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Cancer fusion genes targeted with CRISPR

08 May 2017

By Sarah Pritchard

Appeared in BioNews 899

Aggressive human prostate and liver tumours have been shrunk in mice by targeting a 'fused' gene mutation using CRISPR/Cas9.

In a new approach, researchers have used CRISPR-Cas9 genome editing to target fusion genes that promote tumour development. Fusion genes form when two previously separate genes join together and produce an abnormal protein that can lead to cancer, or develop it further.

'This is the first time that genome editing has been used to specifically target cancer fusion genes. It is really exciting because it lays the groundwork for what could become a totally new approach to treating cancer,' said Professor Jian-Hua Luo from the University of Pittsburgh School of Medicine, USA, author of the study which was reported in the journal Nature Biotechnology.

The team of researchers had previously identified fusion genes associated with aggressive prostate cancer, including one fusion gene called MAN2A1-FER which is also linked to cancers of the liver, ovaries and lungs.

They developed a CRISPR-Cas9 genome editing tool to target the unique DNA sequences in the MAN2A1-FER gene, and used viruses to deliver it directly to tumour cancer cells in vitro and in mice. The genome editing tool removed the fused gene and replaced it with a gene that could trigger cell death when a drug was administered.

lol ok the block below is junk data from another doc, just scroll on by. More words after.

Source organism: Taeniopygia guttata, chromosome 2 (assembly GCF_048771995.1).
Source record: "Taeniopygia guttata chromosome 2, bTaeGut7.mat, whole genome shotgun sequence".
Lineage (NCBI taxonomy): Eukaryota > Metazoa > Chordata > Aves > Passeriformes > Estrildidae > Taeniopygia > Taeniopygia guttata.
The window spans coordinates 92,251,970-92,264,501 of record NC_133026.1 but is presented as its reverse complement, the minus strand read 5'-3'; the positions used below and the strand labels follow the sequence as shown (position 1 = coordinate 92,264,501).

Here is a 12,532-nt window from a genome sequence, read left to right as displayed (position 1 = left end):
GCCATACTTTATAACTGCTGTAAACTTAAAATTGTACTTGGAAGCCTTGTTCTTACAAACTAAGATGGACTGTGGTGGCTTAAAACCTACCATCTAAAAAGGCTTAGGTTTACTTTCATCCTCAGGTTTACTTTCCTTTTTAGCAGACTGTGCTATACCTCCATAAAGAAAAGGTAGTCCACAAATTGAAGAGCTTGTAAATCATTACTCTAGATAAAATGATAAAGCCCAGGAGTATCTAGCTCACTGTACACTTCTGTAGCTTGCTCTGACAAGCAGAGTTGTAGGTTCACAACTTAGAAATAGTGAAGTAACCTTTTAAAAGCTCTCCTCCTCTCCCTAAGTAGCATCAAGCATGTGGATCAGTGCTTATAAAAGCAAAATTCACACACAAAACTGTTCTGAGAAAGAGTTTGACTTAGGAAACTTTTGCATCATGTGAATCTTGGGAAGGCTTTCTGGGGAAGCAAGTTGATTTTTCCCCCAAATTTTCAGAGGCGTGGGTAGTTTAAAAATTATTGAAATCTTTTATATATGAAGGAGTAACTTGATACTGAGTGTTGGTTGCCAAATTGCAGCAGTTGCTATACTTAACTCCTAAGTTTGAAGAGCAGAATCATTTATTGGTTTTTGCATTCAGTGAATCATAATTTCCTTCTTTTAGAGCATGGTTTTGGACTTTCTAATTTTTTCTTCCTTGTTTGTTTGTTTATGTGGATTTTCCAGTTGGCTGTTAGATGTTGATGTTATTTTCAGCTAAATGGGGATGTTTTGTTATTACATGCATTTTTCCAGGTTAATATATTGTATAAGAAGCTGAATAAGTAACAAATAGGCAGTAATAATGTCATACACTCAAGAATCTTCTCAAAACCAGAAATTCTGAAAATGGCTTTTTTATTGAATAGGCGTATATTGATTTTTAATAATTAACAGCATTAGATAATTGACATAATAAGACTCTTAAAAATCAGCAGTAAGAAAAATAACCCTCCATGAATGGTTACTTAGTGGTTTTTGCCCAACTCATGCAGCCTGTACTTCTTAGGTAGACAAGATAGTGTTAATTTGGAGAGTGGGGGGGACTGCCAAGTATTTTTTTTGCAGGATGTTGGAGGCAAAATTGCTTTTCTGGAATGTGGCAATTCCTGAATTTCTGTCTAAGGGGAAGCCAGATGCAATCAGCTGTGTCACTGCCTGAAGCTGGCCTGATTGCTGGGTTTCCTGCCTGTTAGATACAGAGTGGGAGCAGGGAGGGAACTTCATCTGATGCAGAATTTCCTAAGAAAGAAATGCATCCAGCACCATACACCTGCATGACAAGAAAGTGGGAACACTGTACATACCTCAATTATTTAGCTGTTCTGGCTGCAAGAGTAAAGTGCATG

The results of the genome editing killed tumours in vitro, and shrank them in mice. Specifically, genome editing resulted in a 30 per cent reduction in tumour size, no metastasis and none of the mice dying during the eight-week study period. In contrast, the tumours of control mice that received a virus designed to edit a fusion gene that was not present grew by 40 percent, and they all died during the study.

'Other types of cancer treatments target the foot soldiers of the army. Our approach is to target the command center, so there is no chance for the enemy's soldiers to regroup in the battlefield for a comeback,' said Professor Luo.

It is hoped that Professor Luo's method could be used to target and treat human cancers, which can evolve resistant mutations during standard treatments like chemotherapy. In the future the researchers plan to see if their genome editing technique can eliminate cancer, rather than induce partial remission.

RELATED ARTICLES FROM THE BIONEWS ARCHIVE

18 September 2017 - by Dr Molly Godfrey 
Organoids and CRISPR/Cas9 have been combined in a novel method to study genetic mutations occurring in cancer...
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21 November 2016 - by Anneesa Amjad 
Chinese scientists have injected CRISPR/Cas9 gene-edited cells into a human for the first time...
12 September 2016 - by Dr Özge Özkaya 
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27 June 2016 - by Rachel Reeves 
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